subjects, that freedom which is a spur to industry. You must not expect
any conveniency and accommodation in their inns; all those I found upon
the road had been provided by the court.

Copenhagen, though a small capital, makes no contemptible appearance at
a distance. All the artillery of the castles and forts, with the warlike
music of the guards and divers companies of burghers, in rich uniforms,
announced my entry into this royal residence. I was conducted, amidst
the acclamations of the inhabitants, to the palace, when the king, the
queen dowager, and Prince Frederick, her son, with the nobility of both
sexes, who had, on this occasion, displayed all their finery, received me
with extraordinary honours, according to the etiquette. The king's youth,
good nature, and levity, require no great penetration to be discerned
in his taste, amusements, and his favourites. He seems all submission
to the queen, who has got over him such an ascendancy as her arts and
ambition seem likely to preserve. Her darling son, whom she wished not to
be removed a step farther from the throne, is already proud and aspiring
like herself.

I have been more than once mortified with the superior knowledge and
experience for which the queen takes care to praise herself, and
offended at the want of respect and attention in the prince. As such
unmerited slights cannot be resented without an open rupture, I rather
bear with them than disunite the royal family, and appear the cause of
court cabals, by showing my displeasure. It seems the king teaches his
subjects, by example, the doctrine of passive obedience. Few of the
courtiers look like gentlemen; and their ladies appear, in the circle,
inanimate, like the wax figures in Westminster Abbey.

I have been lately at Frederiksborg. It is a magnificent house, built in
the modern taste, but ill-contrived, and situated in the most unhealthy
soil, in the middle of a lake. The paintings and furniture are truly

To remind me that I am mortal, I have visited the cathedral church of
Roeskilde, where the kings and queens of Denmark were formerly buried.
Several of their monuments still exist, which are, as well as this
ancient structure, of a Gothic taste.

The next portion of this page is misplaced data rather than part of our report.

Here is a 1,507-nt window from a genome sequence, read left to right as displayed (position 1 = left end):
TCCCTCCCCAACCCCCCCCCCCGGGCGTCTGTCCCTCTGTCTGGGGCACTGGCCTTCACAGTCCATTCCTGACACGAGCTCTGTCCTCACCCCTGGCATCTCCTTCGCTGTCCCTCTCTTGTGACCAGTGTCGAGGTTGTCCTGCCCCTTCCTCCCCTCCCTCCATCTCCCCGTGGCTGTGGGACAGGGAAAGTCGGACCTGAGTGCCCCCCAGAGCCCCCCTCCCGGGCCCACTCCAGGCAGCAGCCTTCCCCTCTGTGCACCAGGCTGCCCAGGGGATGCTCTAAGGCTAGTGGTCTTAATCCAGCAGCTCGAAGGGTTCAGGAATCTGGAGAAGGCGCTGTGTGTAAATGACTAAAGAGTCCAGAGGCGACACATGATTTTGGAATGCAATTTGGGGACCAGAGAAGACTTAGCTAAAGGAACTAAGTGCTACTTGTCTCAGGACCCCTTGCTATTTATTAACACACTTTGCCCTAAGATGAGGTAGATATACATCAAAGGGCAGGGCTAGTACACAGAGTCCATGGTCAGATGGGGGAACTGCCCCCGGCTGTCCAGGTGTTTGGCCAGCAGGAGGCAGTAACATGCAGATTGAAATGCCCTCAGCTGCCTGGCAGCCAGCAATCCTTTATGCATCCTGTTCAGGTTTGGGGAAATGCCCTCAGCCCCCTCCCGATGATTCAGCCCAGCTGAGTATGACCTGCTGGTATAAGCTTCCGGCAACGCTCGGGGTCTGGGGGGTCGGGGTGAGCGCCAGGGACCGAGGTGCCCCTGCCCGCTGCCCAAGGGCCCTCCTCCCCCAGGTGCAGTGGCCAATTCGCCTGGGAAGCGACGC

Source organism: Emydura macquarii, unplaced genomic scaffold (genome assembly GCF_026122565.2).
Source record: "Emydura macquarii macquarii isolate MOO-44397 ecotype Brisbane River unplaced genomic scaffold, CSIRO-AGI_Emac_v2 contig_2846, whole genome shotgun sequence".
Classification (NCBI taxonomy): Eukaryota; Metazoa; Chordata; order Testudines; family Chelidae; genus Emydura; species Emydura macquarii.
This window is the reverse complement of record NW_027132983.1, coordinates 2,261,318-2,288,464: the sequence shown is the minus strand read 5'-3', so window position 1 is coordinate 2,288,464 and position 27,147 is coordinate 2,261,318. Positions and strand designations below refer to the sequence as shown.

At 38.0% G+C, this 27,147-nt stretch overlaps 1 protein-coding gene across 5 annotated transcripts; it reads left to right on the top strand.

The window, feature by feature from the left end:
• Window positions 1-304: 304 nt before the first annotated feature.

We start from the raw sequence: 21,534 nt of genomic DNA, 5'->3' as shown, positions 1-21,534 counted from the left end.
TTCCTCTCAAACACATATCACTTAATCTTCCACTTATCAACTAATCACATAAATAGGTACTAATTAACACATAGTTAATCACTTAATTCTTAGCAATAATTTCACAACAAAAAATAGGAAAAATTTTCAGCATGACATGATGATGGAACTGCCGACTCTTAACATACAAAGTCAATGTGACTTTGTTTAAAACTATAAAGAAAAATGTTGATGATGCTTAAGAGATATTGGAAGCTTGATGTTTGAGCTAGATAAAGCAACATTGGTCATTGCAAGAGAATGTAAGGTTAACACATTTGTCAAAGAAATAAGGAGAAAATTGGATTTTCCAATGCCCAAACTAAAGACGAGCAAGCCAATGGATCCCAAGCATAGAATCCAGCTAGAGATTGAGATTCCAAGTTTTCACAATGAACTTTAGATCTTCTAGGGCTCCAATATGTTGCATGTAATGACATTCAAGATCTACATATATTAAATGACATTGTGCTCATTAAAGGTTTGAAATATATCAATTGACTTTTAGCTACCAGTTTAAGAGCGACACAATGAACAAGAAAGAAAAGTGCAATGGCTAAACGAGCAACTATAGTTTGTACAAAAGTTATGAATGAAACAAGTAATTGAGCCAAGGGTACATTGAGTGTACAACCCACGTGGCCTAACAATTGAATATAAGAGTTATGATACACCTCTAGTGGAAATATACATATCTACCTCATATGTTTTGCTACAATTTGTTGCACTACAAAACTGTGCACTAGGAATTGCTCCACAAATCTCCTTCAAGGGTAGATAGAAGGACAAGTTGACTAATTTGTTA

As you flatter me with the pleasure of seeing you soon in Copenhagen, I
postpone mentioning other particulars till this agreeable interview, and
remain, with British sincerity,

    Sir, and dear brother,

    Your most affectionate sister,


       *       *       *       *       *

If any differences subsisted between the couple at this time, they did
not reach the public knowledge; and the conduct of Caroline Matilda
was that of a most devoted wife. Thus, when Christian was attacked in
April, 1767, by a scarlet fever, which was thought infectious, the queen
assiduously attended him; nor would she leave him, day or night, till
his life was out of danger. On the following May 1, their Majesties'
coronation was performed in the chapel of the Christiansborg Palace, by
the Bishop of Seeland. On this occasion, his Majesty assumed the motto
of _Gloria ex amore patriæ_. As the kings of Denmark do not receive the
crown from any other hands than their own, the ceremony of putting it
on is performed by themselves.[49] It was about this time that Prince
Charles first entertained doubts as to Christian's sanity. He imparted
his suspicions to Bernstorff, who acknowledged the truth of his remark,
for Count de St. Germain had spoken to him about it, and said: "The
king has a singular and very rare malady; in France we call it _fou de

And yet a cloud was gathering, at first no bigger than a man's hand,
which would soon overcast this apparently happy life. Frau von Plessen
strove for influence and power. If she could so contrive that Caroline
Matilda should attain as much mastery over Christian VII. as Sophia
Magdalena had held over Christian VI., she, as her confidante, would
easily be able to direct matters as she pleased. The speculating lady,
unfortunately, fancied she had discovered the best way of effecting
this, by advising the young queen to behave more reservedly towards her
husband, who--so the clever lady-in-waiting calculated--would become
all the more in love with his beautiful wife, and more indulgent to her

The inexperienced Caroline Matilda but too readily followed the advice
of her grand mistress, and hence-forward behaved with coy reserve and
assumed coldness toward her hot-blooded husband. When he wished to pay
the queen an evening visit, he was put off with various excuses, and it
was not till he had repeatedly requested an interview with his wife that
he was admitted.

Christian, whom any opposition drove to a state bordering on madness,